For VA's I love a nice vanilla case and for Burley's I enjoy either cocoa or coffee. For Turkish or Orientals, I prefer these in English blends so I say no casingOk. A few items:
What are your favorite casing recipes for:
C) Does Turkish/Oriental need a casing?
I found a whole bunch of post from Ernie of Watch City on another forum. He went into great detail laying out the process and different options for creating the casing.How is the casing applied, versus flavoring? I've read about the difference but didn't retain the info, since I don't go beyond mixing pre-prepared leaf.
Casings are supposed to be unnoticeable, but as the decades pass by and crops taste very different, they have gotten heavy handed at this to keep their products consistent and branded with their proprietary flavorings. It is added early in tobacco processing. Toppings are added later in process, and add an actual flavoring to the tobacco.What is the difference - if any - between a casing and a topping? I’ve seen the terms used as if thee mean different things.
How much casing are you using per pound of tobacco?These look more like toppings than casings. I have found on my own homegrown...
one cup of warm water
about a Tablespoon of honey
half a teaspoon of malic acid
half a teaspoon of citric acid
This is not so much for taste as preventing mold by increasing the acidity to a range above where mold will grow. The touch of honey is barely detected in the smoke, but the malic acid mixed with Virginias adds a touch of warm apple flavoring.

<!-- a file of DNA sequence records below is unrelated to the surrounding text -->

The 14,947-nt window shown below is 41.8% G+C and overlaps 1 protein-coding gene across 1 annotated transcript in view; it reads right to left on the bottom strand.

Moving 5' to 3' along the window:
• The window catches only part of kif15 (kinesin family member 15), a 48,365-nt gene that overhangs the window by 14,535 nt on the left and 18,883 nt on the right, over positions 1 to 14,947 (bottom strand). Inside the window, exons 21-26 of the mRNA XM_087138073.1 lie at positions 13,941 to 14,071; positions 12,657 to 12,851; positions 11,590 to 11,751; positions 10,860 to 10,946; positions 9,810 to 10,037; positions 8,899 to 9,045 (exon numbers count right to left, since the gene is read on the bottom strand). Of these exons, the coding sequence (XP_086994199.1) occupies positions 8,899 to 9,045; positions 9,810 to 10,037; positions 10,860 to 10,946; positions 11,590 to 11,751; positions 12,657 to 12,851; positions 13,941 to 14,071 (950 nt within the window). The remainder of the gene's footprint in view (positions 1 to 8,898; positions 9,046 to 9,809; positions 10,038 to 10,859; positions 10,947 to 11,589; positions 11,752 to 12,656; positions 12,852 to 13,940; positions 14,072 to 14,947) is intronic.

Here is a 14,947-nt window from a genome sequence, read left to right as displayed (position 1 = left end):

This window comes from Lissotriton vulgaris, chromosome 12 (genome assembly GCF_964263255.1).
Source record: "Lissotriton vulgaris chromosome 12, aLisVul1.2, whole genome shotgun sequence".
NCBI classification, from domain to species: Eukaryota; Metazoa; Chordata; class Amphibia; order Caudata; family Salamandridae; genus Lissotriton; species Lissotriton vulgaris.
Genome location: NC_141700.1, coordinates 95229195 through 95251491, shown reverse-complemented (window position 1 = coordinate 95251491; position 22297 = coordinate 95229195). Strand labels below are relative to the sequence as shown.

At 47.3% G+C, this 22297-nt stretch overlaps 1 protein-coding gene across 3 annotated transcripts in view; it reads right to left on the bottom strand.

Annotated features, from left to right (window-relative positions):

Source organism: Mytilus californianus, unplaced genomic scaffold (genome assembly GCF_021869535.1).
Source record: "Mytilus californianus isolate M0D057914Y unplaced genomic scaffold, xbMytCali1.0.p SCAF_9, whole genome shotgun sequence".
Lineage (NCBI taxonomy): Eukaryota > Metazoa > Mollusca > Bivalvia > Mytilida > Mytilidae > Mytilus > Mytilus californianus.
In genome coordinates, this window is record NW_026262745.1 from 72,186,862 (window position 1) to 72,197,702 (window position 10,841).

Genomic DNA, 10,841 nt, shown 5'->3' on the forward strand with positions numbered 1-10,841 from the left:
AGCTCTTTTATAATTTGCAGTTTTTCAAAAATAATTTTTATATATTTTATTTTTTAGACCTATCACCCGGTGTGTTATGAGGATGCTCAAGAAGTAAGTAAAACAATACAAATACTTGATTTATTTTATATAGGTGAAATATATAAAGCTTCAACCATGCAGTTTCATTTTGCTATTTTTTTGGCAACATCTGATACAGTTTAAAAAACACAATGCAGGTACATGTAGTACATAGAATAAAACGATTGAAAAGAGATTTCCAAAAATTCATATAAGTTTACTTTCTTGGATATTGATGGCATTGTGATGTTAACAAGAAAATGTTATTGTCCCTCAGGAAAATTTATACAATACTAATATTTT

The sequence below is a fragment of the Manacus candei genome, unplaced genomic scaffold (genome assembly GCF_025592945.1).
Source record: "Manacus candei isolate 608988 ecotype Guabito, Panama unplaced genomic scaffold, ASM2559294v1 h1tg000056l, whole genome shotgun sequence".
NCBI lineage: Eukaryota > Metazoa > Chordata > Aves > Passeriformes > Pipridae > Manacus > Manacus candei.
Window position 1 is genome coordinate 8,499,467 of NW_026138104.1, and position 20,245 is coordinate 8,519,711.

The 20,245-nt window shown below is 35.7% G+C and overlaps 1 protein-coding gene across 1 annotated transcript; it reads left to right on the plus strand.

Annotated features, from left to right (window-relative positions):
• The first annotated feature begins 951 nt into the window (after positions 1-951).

I will be trying mead on my next crop, in place of honey and water, as the alcohol will help it soak in without adding too much honey flavoring.
The purpose of the casing is to help prevent mold, slow the burn rate, and compliment the tobacco flavoring... although on a commercial level, they add proprietary flavors for branding. Stokkeby, MacBaron, Sutliff, etc... seem to be the most obvious at this.
I, like to case my tobacco when I am rehydrating it after curing and storage. I use a steamer to first get the tobacco softened and open the pores, and then lightly mist the tobacco with the casing. Then, I can roll twists or slice it into ribbon. If I am using a tabletop shredder, I shred it while dry, then case it, and let it dry for a bit.How is the casing applied, versus flavoring? I've read about the difference but didn't retain the info, since I don't go beyond mixing pre-prepared leaf.
I think Cosmic is particularly sensitive to the taste. He won’t smoke Sutliff 515 RC1. Says it tastes like a vinegar aromatic ?
I do smell a vinegar/acetic acid smell in the Sutliff, but I don’t taste it in the smoke. ?
Lately it has. But, acetic acid also naturally forms in tobaccos for the experienced producers. McClelland never added it, according to Mike McNiel and Greg Pease. And, like wines, vinegar carries with it an essence of the fruit it was made from, which can react with the fragrances of the tobacco, and can produce an ammonia. We had a whole thread on this a few weeks ago.It's part of a vinegar taste fad lately but acetic acid has a long history in tobacco casing.